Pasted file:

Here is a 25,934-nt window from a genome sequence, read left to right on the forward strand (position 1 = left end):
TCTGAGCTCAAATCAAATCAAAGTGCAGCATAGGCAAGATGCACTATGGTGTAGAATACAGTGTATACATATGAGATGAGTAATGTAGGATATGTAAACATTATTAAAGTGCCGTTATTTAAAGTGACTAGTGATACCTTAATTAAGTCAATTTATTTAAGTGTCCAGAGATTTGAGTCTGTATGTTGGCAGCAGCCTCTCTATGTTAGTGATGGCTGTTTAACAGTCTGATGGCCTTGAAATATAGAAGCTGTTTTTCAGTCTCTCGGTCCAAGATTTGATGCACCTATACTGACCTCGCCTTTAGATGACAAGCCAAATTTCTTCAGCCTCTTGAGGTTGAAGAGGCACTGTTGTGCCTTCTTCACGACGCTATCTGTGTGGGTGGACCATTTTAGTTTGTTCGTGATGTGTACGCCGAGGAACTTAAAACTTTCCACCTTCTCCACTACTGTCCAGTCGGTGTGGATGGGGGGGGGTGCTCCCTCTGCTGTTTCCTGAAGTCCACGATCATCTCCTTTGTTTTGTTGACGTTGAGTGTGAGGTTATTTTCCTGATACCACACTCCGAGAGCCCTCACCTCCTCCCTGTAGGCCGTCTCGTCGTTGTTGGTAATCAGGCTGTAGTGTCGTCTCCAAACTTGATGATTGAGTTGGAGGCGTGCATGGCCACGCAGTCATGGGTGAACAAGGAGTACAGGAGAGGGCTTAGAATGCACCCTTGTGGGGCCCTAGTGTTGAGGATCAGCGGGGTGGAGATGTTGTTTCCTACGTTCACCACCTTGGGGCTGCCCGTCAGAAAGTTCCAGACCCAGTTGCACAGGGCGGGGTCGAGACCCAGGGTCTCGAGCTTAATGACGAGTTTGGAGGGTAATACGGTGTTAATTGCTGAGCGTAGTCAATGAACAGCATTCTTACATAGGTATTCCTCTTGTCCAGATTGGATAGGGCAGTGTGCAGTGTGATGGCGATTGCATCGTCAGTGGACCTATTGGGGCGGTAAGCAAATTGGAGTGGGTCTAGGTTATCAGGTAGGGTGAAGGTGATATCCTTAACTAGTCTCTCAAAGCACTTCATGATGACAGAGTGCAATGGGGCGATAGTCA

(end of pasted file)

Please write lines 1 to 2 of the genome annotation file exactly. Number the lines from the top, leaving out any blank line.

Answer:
Here is a 25,934-nt window from a genome sequence, read left to right on the forward strand (position 1 = left end):
TCTGAGCTCAAATCAAATCAAAGTGCAGCATAGGCAAGATGCACTATGGTGTAGAATACAGTGTATACATATGAGATGAGTAATGTAGGATATGTAAACATTATTAAAGTGCCGTTATTTAAAGTGACTAGTGATACCTTAATTAAGTCAATTTATTTAAGTGTCCAGAGATTTGAGTCTGTATGTTGGCAGCAGCCTCTCTATGTTAGTGATGGCTGTTTAACAGTCTGATGGCCTTGAAATATAGAAGCTGTTTTTCAGTCTCTCGGTCCAAGATTTGATGCACCTATACTGACCTCGCCTTTAGATGACAAGCCAAATTTCTTCAGCCTCTTGAGGTTGAAGAGGCACTGTTGTGCCTTCTTCACGACGCTATCTGTGTGGGTGGACCATTTTAGTTTGTTCGTGATGTGTACGCCGAGGAACTTAAAACTTTCCACCTTCTCCACTACTGTCCAGTCGGTGTGGATGGGGGGGGGTGCTCCCTCTGCTGTTTCCTGAAGTCCACGATCATCTCCTTTGTTTTGTTGACGTTGAGTGTGAGGTTATTTTCCTGATACCACACTCCGAGAGCCCTCACCTCCTCCCTGTAGGCCGTCTCGTCGTTGTTGGTAATCAGGCTGTAGTGTCGTCTCCAAACTTGATGATTGAGTTGGAGGCGTGCATGGCCACGCAGTCATGGGTGAACAAGGAGTACAGGAGAGGGCTTAGAATGCACCCTTGTGGGGCCCTAGTGTTGAGGATCAGCGGGGTGGAGATGTTGTTTCCTACGTTCACCACCTTGGGGCTGCCCGTCAGAAAGTTCCAGACCCAGTTGCACAGGGCGGGGTCGAGACCCAGGGTCTCGAGCTTAATGACGAGTTTGGAGGGTAATACGGTGTTAATTGCTGAGCGTAGTCAATGAACAGCATTCTTACATAGGTATTCCTCTTGTCCAGATTGGATAGGGCAGTGTGCAGTGTGATGGCGATTGCATCGTCAGTGGACCTATTGGGGCGGTAAGCAAATTGGAGTGGGTCTAGGTTATCAGGTAGGGTGAAGGTGATATCCTTAACTAGTCTCTCAAAGCACTTCATGATGACAGAGTGCAATGGGGCGATAGTCA